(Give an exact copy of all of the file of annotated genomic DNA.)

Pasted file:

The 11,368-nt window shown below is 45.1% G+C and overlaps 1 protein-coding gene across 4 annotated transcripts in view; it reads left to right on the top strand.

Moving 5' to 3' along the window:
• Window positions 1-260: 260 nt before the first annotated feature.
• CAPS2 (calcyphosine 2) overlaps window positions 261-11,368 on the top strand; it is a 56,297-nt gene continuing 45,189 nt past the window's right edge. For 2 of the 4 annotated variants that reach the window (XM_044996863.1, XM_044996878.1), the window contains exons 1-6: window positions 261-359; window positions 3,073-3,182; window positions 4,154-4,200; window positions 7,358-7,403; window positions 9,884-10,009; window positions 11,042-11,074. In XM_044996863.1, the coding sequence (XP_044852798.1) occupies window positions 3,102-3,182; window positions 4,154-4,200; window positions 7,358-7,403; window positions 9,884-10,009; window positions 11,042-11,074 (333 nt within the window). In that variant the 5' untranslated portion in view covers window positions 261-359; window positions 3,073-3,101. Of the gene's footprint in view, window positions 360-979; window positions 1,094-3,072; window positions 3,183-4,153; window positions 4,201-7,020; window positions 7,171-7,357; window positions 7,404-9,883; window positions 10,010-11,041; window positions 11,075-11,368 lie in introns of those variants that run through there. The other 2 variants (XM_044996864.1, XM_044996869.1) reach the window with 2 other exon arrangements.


The 11,368-nt window shown below is 45.1% G+C and overlaps 1 protein-coding gene across 4 annotated transcripts in view; it reads left to right on the top strand.

Moving 5' to 3' along the window:
• Window positions 1-260: 260 nt before the first annotated feature.
• CAPS2 (calcyphosine 2) overlaps window positions 261-11,368 on the top strand; it is a 56,297-nt gene continuing 45,189 nt past the window's right edge. For 2 of the 4 annotated variants that reach the window (XM_044996863.1, XM_044996878.1), the window contains exons 1-6: window positions 261-359; window positions 3,073-3,182; window positions 4,154-4,200; window positions 7,358-7,403; window positions 9,884-10,009; window positions 11,042-11,074. In XM_044996863.1, the coding sequence (XP_044852798.1) occupies window positions 3,102-3,182; window positions 4,154-4,200; window positions 7,358-7,403; window positions 9,884-10,009; window positions 11,042-11,074 (333 nt within the window). In that variant the 5' untranslated portion in view covers window positions 261-359; window positions 3,073-3,101. Of the gene's footprint in view, window positions 360-979; window positions 1,094-3,072; window positions 3,183-4,153; window positions 4,201-7,020; window positions 7,171-7,357; window positions 7,404-9,883; window positions 10,010-11,041; window positions 11,075-11,368 lie in introns of those variants that run through there. The other 2 variants (XM_044996864.1, XM_044996869.1) reach the window with 2 other exon arrangements.